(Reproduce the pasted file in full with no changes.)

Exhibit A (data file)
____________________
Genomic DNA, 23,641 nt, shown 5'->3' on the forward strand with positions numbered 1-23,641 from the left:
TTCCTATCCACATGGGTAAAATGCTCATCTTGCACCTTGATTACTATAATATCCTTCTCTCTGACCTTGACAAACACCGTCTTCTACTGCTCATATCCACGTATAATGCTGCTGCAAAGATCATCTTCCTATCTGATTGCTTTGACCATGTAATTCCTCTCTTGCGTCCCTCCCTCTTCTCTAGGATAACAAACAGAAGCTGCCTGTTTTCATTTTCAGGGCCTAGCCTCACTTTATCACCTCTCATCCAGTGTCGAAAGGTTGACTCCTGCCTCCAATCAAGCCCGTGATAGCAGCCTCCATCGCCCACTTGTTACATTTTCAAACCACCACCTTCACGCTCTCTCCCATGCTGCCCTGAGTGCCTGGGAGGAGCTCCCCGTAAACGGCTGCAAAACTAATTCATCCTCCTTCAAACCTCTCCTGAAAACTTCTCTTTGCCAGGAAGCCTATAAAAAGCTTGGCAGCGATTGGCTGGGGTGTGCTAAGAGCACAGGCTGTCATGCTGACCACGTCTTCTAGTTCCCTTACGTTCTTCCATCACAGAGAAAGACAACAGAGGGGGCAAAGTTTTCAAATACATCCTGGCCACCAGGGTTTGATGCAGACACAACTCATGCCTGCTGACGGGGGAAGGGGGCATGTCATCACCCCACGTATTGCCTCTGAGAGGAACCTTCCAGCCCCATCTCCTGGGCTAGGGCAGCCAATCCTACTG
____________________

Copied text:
Genomic DNA, 23,641 nt, shown 5'->3' on the forward strand with positions numbered 1-23,641 from the left:
TTCCTATCCACATGGGTAAAATGCTCATCTTGCACCTTGATTACTATAATATCCTTCTCTCTGACCTTGACAAACACCGTCTTCTACTGCTCATATCCACGTATAATGCTGCTGCAAAGATCATCTTCCTATCTGATTGCTTTGACCATGTAATTCCTCTCTTGCGTCCCTCCCTCTTCTCTAGGATAACAAACAGAAGCTGCCTGTTTTCATTTTCAGGGCCTAGCCTCACTTTATCACCTCTCATCCAGTGTCGAAAGGTTGACTCCTGCCTCCAATCAAGCCCGTGATAGCAGCCTCCATCGCCCACTTGTTACATTTTCAAACCACCACCTTCACGCTCTCTCCCATGCTGCCCTGAGTGCCTGGGAGGAGCTCCCCGTAAACGGCTGCAAAACTAATTCATCCTCCTTCAAACCTCTCCTGAAAACTTCTCTTTGCCAGGAAGCCTATAAAAAGCTTGGCAGCGATTGGCTGGGGTGTGCTAAGAGCACAGGCTGTCATGCTGACCACGTCTTCTAGTTCCCTTACGTTCTTCCATCACAGAGAAAGACAACAGAGGGGGCAAAGTTTTCAAATACATCCTGGCCACCAGGGTTTGATGCAGACACAACTCATGCCTGCTGACGGGGGAAGGGGGCATGTCATCACCCCACGTATTGCCTCTGAGAGGAACCTTCCAGCCCCATCTCCTGGGCTAGGGCAGCCAATCCTACTG